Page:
Jonathan Storm: WHYY TV12 debuts local "Friday Arts"

Courtesy WHYY TV12
Members of the Cambodian Association of Greater Philadelphia, above, practice a dance routine that is featured on WHYY TV12's new "Friday Arts" program. Below, at Blackfish in Conshohocken, Alex Talbot, center, and chef Chip Roman, left, prepare a pistachio custard.
One of the beauties of the PBS science show Nova is that you learn as much about scientists as you do about science. WHYY TV12, in a rare local series produced in-house, takes the same tack with art. Or at least what the station defines as art, which also includes food and culture. Friday Arts, premiering Friday at 8:30 p.m., examines art in three segments: "Art," "Art of Life" and "Art of Food." It's as if a lot of people sat around trying to figure out how to cram segments about interesting people and stuff going on around town under one umbrella so they could make a series.
Maybe calling it all "art" helps with funding, too, but it doesn't matter. The show is like a good magazine, showcasing supposedly overlooked, and always interesting, people, places and activities, and playing to its individual producers' strengths.
"Monica Rogozinski has a strong interest in food and has produced several independent food segments," WHYY executive producer Trudi Brown said. "Michael O'Reilly is deeply involved in the art world."
Friday, O'Reilly introduces us to stained-glass artist Judith Schaechter. She seems a little depressed that some people think her art is depressing, explaining that the images are supposed to invoke ideas about empathy and transformation.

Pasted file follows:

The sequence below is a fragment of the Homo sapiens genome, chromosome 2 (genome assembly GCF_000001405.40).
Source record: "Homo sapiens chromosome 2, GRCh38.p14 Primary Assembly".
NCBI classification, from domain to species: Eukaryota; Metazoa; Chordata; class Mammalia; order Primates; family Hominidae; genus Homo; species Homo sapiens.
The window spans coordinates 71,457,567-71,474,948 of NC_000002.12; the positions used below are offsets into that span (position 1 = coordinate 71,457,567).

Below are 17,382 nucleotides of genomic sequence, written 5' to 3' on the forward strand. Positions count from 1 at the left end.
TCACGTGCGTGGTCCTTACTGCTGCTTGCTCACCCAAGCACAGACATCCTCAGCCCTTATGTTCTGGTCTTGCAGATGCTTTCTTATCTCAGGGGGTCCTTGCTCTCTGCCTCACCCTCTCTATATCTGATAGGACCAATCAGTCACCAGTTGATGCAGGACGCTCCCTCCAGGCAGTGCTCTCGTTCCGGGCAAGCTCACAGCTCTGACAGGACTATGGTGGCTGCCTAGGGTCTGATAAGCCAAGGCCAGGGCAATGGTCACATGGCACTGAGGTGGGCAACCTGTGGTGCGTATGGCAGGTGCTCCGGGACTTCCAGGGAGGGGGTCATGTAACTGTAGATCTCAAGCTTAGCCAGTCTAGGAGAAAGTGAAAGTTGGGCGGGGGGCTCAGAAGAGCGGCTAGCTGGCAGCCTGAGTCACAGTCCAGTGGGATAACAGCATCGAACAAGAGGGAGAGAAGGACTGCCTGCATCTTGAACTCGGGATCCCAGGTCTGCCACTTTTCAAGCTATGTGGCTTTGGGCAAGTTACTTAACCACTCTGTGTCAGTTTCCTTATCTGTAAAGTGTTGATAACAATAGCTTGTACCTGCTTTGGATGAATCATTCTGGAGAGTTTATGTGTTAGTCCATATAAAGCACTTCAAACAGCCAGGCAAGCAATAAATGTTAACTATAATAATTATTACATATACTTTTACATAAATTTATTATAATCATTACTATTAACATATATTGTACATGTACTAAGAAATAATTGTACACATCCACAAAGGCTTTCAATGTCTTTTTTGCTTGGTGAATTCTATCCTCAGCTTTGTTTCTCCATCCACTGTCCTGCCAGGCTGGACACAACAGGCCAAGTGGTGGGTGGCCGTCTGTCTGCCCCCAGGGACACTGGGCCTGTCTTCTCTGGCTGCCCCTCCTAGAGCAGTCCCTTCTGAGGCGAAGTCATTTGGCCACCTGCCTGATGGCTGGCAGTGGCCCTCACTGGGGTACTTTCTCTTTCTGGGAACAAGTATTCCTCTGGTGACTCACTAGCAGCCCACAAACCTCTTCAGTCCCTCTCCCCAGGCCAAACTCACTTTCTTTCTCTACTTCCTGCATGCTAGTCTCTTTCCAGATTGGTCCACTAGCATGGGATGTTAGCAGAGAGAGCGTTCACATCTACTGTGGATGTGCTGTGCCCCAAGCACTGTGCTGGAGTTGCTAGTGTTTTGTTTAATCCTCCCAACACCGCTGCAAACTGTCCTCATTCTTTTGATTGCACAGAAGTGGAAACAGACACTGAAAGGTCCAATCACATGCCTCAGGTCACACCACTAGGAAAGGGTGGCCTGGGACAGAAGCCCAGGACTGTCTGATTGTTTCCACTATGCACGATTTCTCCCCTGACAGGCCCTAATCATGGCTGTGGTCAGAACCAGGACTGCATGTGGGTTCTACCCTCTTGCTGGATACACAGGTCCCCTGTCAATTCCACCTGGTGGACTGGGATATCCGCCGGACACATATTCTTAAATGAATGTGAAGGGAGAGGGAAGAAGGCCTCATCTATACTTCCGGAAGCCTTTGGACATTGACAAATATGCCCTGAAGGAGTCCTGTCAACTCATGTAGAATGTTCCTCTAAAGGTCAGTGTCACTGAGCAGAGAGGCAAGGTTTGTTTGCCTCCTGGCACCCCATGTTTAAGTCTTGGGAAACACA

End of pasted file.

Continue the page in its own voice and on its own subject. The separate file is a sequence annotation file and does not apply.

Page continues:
So when you see a pair of truncated legs standing on a pile of skulls, perhaps you can think about the endless possibilities created for us by the people who went before. Or maybe you'll just be depressed. Schaechter says that if you are, you may also be one of those folks who doesn't like to look at homeless people.
The segment and conversation tell you a lot more about Schaechter than they do about her art. And there's nothing wrong with that. Artists have to think differently than you and I (I usually look away from the homeless): That's what powers the good ones to spend such effort expressing themselves in such inspiring ways.
And if you don't think you can be depressed and inspired at the same time, look at some of Schaechter's work. It's fascinating to hear her talk about it, just as it is to hear curators and artists talk, in another segment, about the work at Penn's Institute of Contemporary Art.
"Art of Life" visits with Rorng Sorn, executive director of the Cambodian Association of Greater Philadelphia. There's a lesson about the Khmer Rouge, Cambodian refugees, and a classical Cambodian dance program for girls sponsored by the association: history, social consciousness and art in one package.
"I was, like, a teenager," says former participant Lanica Angpak. "We were always dealing with, 'What's my identity? Where do I fit in?' "
"Art of Food" examines the "slow food" movement, without precisely pinpointing what it is, except that it's all about local, seasonal, sustainable, yadda-yadda. That's a good yadda-yadda, not a bad one, because it's a revelation how passionate the folks featured are, even if two of them, Sean and Kelly Weinberg, own Malvern's established and well-known Restaurant Alba. There's also a small segment with Susanna Foo, not exactly an unknown voice crying in the culinary wilderness.
Friday Arts is more impressionistic than explicit, and that style works well in a breezy and informative half-hour. Too bad there's only one new installment a month, on the first Friday. That's also the time Old City art galleries schedule their open houses, perhaps the best time to experience the Philadelphia arts scene firsthand. Go figure, although the show does repeat several times after the premiere.
There's an online component, of course, but it's a little sloppy. It's at, not "friday arts" with a space, the no-man's land where the show directs you. If you click on the 'HYY link to Schaechter's home page, you wind up in the same dead zone because somebody wasn't careful with their slashes and periods. The actual site is
There's a time for art, but if it really wants to be the region's leading, or most-trusted, or whatever-it-calls-itself, multimedia provider, WHYY needs to pay attention to the technical details, too.

No comments: